(although less responsible
at this young age).
– Disappointed that Tom got
paroled rather than
escaped from prison.
– Expert with automobiles;
caretaker of the truck.
Discussion: Chapters 6-9
– First-born son of the Joads;
Pa pulled him out of Ma with
his hands because he couldn’t
deal with Ma’s pain and
– He is not stupid; just strange
and a little slow. Loves family
but feels like an outsider.
Rose of Sharon
– 17 or 18; pregnant.
– Pre-motherhood has changed
her from an immature girl to
a young woman gaining
wisdom. This change isn’t
completed until almost the
end of the novel.
– Rose of Sharon’s 19-year-old
Chapters 6-9: discussion notes
Ruthie and Winfield
– Youngest Joad
children; Ruthie,
12, is on verge of
Winfield is a roughand-tumble, typical
boy, 10.
Discussion notes: chapters 10-11
Transitions and transformations
When the Joads change from farm people to road
people, they have to cast off not only many of
their belongings but their habits and customs as
– Casy salts the pork even though it’s “women’s work,”
according to Ma. “It’s all work,” Casy replies.
– The leadership of the Joads must pass to Ma before the
family can assume its new identity.
– Grandpa refuses to go: To be torn away from his land is
too shattering for him.
Discussion notes: chapters 10-11
The Joad family
 Each person is a
separate individual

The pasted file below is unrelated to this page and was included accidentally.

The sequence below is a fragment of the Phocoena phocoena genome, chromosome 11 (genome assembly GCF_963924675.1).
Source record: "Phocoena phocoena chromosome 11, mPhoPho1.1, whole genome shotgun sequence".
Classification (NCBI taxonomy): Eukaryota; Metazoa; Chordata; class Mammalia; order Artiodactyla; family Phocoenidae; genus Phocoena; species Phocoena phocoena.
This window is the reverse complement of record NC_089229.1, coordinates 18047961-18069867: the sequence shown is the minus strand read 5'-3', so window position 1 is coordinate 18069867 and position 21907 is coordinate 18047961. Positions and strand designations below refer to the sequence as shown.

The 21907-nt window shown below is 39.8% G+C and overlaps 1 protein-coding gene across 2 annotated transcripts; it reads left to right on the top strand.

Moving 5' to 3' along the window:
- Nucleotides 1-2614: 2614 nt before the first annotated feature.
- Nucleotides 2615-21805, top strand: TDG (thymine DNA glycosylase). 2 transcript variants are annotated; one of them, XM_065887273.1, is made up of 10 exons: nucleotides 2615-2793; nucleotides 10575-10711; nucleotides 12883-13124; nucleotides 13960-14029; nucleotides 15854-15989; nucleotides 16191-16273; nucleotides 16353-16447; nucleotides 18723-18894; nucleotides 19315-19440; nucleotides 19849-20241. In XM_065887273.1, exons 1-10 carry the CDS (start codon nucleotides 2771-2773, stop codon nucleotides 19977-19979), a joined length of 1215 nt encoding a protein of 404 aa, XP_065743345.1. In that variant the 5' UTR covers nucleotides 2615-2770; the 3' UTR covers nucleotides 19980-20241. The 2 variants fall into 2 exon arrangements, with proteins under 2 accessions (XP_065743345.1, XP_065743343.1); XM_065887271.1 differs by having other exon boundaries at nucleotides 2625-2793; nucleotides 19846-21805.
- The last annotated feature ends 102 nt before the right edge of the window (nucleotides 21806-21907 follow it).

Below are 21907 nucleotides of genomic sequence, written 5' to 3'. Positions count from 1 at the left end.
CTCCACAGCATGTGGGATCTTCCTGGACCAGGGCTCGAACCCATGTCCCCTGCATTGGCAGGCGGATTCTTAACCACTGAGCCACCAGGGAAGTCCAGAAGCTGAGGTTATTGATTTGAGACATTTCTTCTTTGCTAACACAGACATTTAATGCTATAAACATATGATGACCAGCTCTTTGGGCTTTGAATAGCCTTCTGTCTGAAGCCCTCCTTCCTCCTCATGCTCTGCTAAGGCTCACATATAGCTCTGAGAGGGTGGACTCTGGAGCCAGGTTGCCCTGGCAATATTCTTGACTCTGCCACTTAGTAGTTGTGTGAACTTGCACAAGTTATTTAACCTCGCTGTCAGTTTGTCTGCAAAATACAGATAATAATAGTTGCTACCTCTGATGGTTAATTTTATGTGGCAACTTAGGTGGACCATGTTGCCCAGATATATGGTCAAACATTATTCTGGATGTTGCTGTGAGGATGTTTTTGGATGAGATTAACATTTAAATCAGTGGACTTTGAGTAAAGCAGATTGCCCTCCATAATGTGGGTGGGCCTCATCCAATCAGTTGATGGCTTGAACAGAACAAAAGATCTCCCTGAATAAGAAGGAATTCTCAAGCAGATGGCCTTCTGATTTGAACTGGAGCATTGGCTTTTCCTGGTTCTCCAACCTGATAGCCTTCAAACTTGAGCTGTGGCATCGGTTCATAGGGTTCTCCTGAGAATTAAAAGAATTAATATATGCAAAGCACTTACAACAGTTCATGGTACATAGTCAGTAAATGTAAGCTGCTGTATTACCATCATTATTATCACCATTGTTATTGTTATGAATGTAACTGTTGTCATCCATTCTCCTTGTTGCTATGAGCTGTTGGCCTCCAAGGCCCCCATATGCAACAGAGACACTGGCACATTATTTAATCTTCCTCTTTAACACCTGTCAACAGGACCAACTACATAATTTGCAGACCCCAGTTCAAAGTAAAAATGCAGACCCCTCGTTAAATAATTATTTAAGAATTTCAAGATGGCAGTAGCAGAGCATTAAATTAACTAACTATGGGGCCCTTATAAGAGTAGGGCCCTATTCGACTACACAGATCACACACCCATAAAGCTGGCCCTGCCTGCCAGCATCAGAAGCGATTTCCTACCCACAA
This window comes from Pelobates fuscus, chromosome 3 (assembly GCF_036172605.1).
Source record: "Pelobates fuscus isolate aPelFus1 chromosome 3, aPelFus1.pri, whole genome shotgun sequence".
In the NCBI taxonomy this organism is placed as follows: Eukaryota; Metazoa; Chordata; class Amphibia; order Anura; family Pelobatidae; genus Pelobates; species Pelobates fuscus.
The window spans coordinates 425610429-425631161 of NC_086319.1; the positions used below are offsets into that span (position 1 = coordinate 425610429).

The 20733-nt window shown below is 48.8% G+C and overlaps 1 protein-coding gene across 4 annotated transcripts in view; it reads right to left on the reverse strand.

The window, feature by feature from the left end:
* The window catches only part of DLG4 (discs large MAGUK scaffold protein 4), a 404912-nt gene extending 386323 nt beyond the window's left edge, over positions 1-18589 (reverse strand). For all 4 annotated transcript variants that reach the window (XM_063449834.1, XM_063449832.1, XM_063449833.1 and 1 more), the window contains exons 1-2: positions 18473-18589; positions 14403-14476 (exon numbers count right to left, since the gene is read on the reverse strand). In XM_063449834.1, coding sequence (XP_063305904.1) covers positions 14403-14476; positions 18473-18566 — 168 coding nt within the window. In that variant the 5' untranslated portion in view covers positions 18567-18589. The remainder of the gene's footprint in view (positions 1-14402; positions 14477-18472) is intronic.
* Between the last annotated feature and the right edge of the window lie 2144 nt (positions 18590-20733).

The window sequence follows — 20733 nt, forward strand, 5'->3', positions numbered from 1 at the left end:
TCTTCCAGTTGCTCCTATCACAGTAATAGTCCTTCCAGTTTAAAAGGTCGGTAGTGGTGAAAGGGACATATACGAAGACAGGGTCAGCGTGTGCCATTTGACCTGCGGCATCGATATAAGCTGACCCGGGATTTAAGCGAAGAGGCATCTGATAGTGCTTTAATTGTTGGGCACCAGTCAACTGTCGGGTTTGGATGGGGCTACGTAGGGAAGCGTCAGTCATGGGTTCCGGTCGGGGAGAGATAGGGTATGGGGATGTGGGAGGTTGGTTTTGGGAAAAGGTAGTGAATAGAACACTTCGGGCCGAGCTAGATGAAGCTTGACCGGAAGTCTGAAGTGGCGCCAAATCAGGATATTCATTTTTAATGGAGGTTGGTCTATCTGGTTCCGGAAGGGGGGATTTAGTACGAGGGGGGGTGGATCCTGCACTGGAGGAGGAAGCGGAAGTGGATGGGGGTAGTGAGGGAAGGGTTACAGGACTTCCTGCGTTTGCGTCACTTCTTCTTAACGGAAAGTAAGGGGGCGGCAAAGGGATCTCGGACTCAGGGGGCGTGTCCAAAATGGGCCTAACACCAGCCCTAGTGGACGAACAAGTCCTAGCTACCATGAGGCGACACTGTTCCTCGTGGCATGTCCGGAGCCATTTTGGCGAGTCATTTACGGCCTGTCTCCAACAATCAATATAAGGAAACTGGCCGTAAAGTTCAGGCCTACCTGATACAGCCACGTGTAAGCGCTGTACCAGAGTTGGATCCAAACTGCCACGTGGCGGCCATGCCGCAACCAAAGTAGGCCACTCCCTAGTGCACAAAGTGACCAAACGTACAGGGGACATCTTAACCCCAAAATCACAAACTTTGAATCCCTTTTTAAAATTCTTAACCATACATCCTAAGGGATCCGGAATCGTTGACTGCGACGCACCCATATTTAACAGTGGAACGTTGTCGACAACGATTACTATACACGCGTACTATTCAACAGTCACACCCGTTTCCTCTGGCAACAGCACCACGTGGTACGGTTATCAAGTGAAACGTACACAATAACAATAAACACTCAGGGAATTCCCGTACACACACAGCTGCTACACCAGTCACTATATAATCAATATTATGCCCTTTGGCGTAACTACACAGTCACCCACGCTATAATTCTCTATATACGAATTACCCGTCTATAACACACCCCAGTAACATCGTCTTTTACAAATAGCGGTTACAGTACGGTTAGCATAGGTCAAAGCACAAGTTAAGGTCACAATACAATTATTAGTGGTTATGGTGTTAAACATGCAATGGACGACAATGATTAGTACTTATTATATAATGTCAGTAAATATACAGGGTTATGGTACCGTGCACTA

with distinct qualities.
Yet, the family often
acts as if it were one
person. It makes
decisions as a group,
travels as a single
unit, and reacts
uniformly to events.
Discussion notes: chapters 10-11
Experience changes the family’s
– Before the Joads leave home,
Grandpa and Granma rule the
roost, at least in name. When the
family breaks ties to the land and
joins the migrant exodus, the old
generation gives way to the new.
– Pa’s authority is fleeting: Ma
gradually takes over, and her
powerful personality and steady
hand are what holds the family
together at this point.
– When Tom plans to remain with
another family’s disabled car until
it is fixed, Ma vows to smash him
with a jack handle if he insists the
family go on without him. She is
then seen as the undisputed
leader of the Joads.
Discussion notes: chapters 10-11
Yet, Ma is already (subconsciously)
beginning to subscribe to a new notion of
family. “I” is becoming “We.” When
isolated families fuse with one another, a
larger family, a Human Family, develops.
 This is also seen when Muley knows he
must share his rabbit with Tom and Casy.
They are hungry: He has food. He must
Test 1: Preview
Covers chapters 1-11
68 total points: 13 multiple choice questions; 7 true
or false; three short answer questions (20 points); 6
identification of speakers and the passages’ meanings
(18); one essay (10 points) that includes a video
Know the characters and their general
Specifically review chapters 1,5,and 9: know the
overall idea or purpose of those chapters
Review the viewing guide for what we have covered of
Steinbeck’s “Biography” so far.

The Grapes of Wrath” - Wayzata School District / …